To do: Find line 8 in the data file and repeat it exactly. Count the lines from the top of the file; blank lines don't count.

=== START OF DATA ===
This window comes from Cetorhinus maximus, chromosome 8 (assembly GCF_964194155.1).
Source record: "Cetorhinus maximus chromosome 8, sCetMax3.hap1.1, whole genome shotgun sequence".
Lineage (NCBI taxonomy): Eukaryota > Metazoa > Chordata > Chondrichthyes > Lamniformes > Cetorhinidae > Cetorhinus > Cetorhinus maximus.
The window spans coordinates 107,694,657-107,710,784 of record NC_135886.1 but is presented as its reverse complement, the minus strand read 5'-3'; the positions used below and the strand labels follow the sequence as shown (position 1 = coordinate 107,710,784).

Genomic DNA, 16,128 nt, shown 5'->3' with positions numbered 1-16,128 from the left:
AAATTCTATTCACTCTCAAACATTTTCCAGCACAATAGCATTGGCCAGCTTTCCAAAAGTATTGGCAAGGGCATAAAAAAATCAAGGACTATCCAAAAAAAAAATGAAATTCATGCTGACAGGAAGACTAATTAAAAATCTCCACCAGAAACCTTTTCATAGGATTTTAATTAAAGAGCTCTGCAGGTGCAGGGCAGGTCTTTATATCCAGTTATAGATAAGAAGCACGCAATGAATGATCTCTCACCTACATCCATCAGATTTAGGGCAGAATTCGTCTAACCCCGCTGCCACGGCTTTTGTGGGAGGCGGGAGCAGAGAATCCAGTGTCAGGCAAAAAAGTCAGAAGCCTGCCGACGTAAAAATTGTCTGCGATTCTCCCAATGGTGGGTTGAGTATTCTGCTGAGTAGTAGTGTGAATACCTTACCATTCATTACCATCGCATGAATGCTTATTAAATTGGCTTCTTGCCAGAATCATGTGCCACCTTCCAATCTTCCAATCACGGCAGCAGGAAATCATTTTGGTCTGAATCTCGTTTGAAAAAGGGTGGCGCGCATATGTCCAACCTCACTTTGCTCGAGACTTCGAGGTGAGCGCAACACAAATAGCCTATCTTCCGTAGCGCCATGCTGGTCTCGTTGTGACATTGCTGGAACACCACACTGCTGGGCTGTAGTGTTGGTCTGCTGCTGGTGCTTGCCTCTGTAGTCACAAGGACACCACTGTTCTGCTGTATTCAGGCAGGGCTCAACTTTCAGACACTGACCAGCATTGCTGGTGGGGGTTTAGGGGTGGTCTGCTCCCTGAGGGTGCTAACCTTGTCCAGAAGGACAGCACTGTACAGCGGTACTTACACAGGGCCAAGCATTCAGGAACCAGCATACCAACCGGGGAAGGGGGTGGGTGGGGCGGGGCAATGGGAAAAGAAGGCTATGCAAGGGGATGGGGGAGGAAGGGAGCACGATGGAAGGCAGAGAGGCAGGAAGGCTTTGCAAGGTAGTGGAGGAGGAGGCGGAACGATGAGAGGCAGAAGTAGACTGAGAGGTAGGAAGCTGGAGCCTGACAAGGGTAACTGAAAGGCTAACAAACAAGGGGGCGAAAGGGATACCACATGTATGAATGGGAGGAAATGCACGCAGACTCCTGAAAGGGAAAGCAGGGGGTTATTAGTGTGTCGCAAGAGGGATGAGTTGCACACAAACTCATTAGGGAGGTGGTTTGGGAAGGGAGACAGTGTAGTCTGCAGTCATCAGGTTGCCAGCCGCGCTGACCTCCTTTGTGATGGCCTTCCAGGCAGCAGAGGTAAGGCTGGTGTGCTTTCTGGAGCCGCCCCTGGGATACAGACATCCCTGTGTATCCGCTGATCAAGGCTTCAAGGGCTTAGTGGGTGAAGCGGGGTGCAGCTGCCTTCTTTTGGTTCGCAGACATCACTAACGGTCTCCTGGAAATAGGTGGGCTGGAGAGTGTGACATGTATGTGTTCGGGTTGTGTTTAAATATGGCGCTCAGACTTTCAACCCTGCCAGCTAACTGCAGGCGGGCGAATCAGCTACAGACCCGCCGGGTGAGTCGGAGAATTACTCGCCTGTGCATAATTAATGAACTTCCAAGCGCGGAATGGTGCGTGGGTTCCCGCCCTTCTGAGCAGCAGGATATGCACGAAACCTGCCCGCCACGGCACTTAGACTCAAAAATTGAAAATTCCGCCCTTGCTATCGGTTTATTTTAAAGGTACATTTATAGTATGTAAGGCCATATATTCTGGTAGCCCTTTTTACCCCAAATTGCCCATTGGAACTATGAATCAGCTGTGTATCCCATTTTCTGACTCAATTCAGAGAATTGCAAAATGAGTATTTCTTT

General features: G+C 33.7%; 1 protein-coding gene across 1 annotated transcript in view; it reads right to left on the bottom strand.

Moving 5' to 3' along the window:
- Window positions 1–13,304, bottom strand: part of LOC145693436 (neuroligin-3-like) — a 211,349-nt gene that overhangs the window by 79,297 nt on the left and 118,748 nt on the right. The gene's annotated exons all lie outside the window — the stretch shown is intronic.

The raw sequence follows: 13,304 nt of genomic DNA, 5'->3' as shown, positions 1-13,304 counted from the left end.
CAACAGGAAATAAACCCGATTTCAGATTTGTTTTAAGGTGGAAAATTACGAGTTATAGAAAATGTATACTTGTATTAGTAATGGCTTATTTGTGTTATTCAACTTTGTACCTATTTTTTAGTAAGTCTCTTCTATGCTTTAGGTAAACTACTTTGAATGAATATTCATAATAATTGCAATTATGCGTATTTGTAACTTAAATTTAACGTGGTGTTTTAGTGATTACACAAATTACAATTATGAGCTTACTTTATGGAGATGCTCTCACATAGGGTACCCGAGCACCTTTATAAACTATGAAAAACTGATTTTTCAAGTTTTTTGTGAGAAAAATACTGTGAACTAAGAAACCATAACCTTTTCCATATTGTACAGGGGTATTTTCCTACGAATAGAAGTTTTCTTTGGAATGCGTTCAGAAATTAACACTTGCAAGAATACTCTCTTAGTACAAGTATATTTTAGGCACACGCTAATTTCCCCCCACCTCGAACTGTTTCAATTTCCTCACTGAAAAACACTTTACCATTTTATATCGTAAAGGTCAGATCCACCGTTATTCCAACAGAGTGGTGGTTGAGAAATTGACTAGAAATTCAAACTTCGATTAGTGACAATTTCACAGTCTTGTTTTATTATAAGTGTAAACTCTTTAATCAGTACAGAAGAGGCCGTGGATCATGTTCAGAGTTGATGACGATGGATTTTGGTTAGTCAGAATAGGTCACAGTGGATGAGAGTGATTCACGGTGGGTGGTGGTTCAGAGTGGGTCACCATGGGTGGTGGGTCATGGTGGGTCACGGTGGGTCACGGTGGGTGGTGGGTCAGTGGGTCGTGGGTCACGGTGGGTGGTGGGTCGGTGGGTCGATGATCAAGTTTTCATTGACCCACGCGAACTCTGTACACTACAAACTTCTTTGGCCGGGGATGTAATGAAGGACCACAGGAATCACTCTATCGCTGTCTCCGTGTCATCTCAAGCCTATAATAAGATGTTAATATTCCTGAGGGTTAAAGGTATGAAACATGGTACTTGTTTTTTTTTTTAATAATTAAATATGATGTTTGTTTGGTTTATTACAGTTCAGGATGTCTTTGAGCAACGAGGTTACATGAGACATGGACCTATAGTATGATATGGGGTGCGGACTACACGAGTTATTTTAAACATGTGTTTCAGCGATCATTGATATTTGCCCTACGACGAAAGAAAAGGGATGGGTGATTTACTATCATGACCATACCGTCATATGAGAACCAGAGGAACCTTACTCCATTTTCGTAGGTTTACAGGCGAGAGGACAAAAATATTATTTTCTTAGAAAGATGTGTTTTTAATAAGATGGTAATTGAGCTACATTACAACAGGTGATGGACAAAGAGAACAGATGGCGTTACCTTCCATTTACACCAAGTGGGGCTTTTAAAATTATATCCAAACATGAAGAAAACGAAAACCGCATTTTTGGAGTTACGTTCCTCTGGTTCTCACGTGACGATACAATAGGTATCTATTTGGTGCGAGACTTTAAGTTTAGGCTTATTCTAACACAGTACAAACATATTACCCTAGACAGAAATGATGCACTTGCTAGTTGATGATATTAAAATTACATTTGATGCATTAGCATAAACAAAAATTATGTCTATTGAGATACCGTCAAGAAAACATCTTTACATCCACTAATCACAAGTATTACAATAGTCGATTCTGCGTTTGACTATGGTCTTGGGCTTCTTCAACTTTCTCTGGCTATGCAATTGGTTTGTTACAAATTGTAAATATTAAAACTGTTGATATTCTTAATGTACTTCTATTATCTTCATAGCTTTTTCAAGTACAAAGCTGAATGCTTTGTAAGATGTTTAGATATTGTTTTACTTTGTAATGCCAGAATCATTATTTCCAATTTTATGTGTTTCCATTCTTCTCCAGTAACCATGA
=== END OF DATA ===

Moving 5' to 3' along the window: